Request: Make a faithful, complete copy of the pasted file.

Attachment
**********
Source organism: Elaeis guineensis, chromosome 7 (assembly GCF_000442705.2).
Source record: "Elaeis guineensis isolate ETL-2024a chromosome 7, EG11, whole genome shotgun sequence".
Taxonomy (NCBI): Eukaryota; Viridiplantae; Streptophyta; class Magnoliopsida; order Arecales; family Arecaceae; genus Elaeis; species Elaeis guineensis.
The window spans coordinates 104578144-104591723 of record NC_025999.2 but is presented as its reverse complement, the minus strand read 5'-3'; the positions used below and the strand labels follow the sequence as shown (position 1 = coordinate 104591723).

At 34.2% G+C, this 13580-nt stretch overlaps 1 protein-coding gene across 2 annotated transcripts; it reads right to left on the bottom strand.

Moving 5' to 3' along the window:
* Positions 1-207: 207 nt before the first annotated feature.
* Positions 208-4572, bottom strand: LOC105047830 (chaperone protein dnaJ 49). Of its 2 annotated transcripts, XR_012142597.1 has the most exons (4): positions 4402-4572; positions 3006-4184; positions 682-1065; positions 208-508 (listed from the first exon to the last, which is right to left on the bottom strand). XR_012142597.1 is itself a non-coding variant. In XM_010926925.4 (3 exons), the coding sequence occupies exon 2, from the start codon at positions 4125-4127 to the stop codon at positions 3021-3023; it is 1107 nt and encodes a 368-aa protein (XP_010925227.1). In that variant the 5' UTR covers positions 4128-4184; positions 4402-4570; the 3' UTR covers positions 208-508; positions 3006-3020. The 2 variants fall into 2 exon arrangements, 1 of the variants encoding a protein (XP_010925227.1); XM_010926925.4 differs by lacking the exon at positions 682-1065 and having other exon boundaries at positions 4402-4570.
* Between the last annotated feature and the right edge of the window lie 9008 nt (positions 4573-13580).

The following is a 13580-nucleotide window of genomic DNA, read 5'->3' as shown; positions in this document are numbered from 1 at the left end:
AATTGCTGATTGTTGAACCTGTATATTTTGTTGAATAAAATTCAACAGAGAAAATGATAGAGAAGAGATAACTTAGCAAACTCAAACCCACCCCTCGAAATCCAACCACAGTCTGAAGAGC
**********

Source organism: Elaeis guineensis, chromosome 7 (assembly GCF_000442705.2).
Source record: "Elaeis guineensis isolate ETL-2024a chromosome 7, EG11, whole genome shotgun sequence".
Taxonomy (NCBI): Eukaryota; Viridiplantae; Streptophyta; class Magnoliopsida; order Arecales; family Arecaceae; genus Elaeis; species Elaeis guineensis.
The window spans coordinates 104578144-104591723 of record NC_025999.2 but is presented as its reverse complement, the minus strand read 5'-3'; the positions used below and the strand labels follow the sequence as shown (position 1 = coordinate 104591723).

At 34.2% G+C, this 13580-nt stretch overlaps 1 protein-coding gene across 2 annotated transcripts; it reads right to left on the bottom strand.

Moving 5' to 3' along the window:
* Positions 1-207: 207 nt before the first annotated feature.
* Positions 208-4572, bottom strand: LOC105047830 (chaperone protein dnaJ 49). Of its 2 annotated transcripts, XR_012142597.1 has the most exons (4): positions 4402-4572; positions 3006-4184; positions 682-1065; positions 208-508 (listed from the first exon to the last, which is right to left on the bottom strand). XR_012142597.1 is itself a non-coding variant. In XM_010926925.4 (3 exons), the coding sequence occupies exon 2, from the start codon at positions 4125-4127 to the stop codon at positions 3021-3023; it is 1107 nt and encodes a 368-aa protein (XP_010925227.1). In that variant the 5' UTR covers positions 4128-4184; positions 4402-4570; the 3' UTR covers positions 208-508; positions 3006-3020. The 2 variants fall into 2 exon arrangements, 1 of the variants encoding a protein (XP_010925227.1); XM_010926925.4 differs by lacking the exon at positions 682-1065 and having other exon boundaries at positions 4402-4570.
* Between the last annotated feature and the right edge of the window lie 9008 nt (positions 4573-13580).

The following is a 13580-nucleotide window of genomic DNA, read 5'->3' as shown; positions in this document are numbered from 1 at the left end:
AATTGCTGATTGTTGAACCTGTATATTTTGTTGAATAAAATTCAACAGAGAAAATGATAGAGAAGAGATAACTTAGCAAACTCAAACCCACCCCTCGAAATCCAACCACAGTCTGAAGAGC